President Obama spoke today on the unravelling situation in the Middle East. Bottom line, the U.S. won’t send combat troops. American Apparel founder Dov Charney has been accused of sexually harassing his employees, choking a store manager, and holding meetings in his underwear. Now he’s been ousted by his own board of directors. Two senators have proposed reducing the FAFSA student aid form from 108 questions to just two. Author Laurel Braitman started studying madness in animals after her dog Oliver attempted suicide. And another California Supreme Court justice is stepping down.
FROM THIS EPISODE
President Obama addressed the country today to talk about what the U.S. plans to do about the unravelling situation in the Middle East. The President has come under increased criticism lately for not doing more to stop the Sunni extremist group ISIS from taking over large sections of Iraq. In his speech, Obama said the US will send 300 military advisors to Iraq to help the country’s security forces. But he won’t send combat troops.
American Apparel founder and CEO Dov Charney got ousted by his own board of directors because of an ongoing misconduct investigation. Charney has long been one of fashion’s most controversial figures: accused of sexually harassing his employees, choking a store manager, and holding meetings in his underwear. Meanwhile, American Apparel’s finances have faltered. Its share price has been below one dollar since early this year, and now bankruptcy is a possibility.
More than 20 million students are expected to fill out FAFSA -- the Free Application for Federal Student Aid -- this year: 108 questions spread over 10 pages. And 72 pages of instructions. Now two U.S. senators have proposed reducing the form to the length of a postcard with just two questions.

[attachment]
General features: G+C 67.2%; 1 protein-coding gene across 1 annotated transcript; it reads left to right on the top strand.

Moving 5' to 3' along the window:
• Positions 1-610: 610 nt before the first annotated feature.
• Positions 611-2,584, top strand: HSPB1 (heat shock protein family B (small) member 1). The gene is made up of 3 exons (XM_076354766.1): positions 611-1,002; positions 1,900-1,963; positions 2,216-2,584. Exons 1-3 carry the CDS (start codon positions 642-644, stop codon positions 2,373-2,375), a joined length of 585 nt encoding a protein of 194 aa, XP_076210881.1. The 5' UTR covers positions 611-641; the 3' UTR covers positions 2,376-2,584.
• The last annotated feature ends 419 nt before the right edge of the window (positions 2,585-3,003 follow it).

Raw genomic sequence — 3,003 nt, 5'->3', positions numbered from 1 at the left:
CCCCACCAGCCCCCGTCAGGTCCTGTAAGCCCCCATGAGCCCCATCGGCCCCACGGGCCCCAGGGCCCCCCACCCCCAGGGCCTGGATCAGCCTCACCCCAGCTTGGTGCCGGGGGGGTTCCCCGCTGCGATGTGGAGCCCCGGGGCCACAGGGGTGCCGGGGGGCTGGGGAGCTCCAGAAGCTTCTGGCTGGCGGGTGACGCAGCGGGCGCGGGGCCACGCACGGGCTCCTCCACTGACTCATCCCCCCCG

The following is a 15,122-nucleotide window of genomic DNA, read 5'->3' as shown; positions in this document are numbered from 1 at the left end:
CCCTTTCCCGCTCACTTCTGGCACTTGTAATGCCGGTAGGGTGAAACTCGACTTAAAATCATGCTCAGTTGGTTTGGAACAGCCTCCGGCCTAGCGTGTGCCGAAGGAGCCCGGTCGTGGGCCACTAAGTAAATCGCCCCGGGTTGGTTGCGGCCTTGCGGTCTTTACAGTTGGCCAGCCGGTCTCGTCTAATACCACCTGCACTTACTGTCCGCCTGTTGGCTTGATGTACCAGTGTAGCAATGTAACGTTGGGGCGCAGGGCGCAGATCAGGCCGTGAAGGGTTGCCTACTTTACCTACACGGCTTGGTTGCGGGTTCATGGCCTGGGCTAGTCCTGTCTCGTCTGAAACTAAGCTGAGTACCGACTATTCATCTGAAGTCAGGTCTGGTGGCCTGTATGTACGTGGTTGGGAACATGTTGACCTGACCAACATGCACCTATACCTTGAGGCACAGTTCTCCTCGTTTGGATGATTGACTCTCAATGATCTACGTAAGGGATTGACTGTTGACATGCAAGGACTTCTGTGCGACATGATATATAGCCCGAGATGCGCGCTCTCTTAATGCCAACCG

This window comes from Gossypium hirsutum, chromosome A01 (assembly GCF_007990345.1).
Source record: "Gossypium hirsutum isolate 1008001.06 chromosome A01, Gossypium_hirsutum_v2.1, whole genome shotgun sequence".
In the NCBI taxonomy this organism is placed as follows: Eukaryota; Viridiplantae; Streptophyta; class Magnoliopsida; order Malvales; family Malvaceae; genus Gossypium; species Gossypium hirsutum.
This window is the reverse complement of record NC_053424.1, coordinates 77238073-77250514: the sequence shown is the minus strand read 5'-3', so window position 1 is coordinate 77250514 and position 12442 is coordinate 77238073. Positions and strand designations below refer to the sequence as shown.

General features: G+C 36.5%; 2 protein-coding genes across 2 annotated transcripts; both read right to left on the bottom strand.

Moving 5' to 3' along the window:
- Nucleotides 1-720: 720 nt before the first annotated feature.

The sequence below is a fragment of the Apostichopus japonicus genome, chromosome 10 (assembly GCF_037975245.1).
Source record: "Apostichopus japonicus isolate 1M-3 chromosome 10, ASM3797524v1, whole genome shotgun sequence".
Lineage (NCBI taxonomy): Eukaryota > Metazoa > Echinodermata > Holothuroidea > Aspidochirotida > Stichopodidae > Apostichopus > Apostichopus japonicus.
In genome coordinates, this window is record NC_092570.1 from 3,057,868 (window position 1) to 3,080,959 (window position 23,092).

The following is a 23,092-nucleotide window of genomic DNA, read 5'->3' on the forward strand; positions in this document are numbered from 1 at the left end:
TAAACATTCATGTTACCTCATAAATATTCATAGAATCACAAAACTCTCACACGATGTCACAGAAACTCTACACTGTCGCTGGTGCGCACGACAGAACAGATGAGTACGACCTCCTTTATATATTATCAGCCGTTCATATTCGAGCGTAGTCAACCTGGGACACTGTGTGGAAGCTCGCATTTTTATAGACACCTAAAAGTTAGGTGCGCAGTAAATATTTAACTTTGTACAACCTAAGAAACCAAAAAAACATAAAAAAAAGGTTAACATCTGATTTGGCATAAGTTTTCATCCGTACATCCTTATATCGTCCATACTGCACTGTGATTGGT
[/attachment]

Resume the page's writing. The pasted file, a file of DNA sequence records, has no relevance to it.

Barmak Nassirian, independent policy analyst
Humans aren’t the only living creatures to deal with mental illness. After biologist Laurel Braitman’s dog started to have visions -- and possibly even attempted suicide -- she delved into the animal kingdom’s own struggles with madness. The issues range from parrots who won’t stop plucking their own feathers to stressed-out polar bears that compulsively swim in circles.
The highest court in California is about to undergo a major change. Supreme Court Justice Marvin Baxter announced yesterday that he won’t seek reelection in November. In April, Joyce Kennard, the other longest serving Justice, announced that she won’t come back to the court, either. And Governor Brown replaced Justice Carlos Moreno, the only Latino on the court, with Goodwin Liu in 2011. This means the Governor will most likely end up appointing three of the seven Justices.
More From Press Play with Madeleine Brand
Some undocumented immigrants consider self-deportation The Senate voted on four immigration bills this week, but all failed. We get reaction from an El Segundo-based woman who used to be a DACA recipient, but got a green card a few years ago. Her cousins are DACA recipients, and her brother and parents are undocumented. She says her parents are considering self-deporting.
What we know about the mass school shooting in Florida On Wednesday, 19-year-old Nikolas Cruz fatally shot 17 people at Marjory Stoneman High School in Parkland, Florida. The Anti-Defamation League says he was affiliated with a white supremacist group. We learn about this group, hear what politicians have to say about the incident, and remember those who’ve died at school shootings since Sandy Hook.
California DACA recipient fights for permanent fix This week, the Senate is debating and voting on an immigration bill -- or bills. We talk about what might come out of it. We also get a personal story of one DACA recipient, who quit her job and spent her savings to travel to Washington DC to advocate for a permanent DACA fix.
How common is domestic abuse? White House Staff Secretary Rob Porter resigned last week after his two ex-wives and a former girlfriend accused him of physical and emotional abuse. Domestic violence affects women across the board. We talk with a wealthy, Harvard-educated woman who was married to an abusive man.
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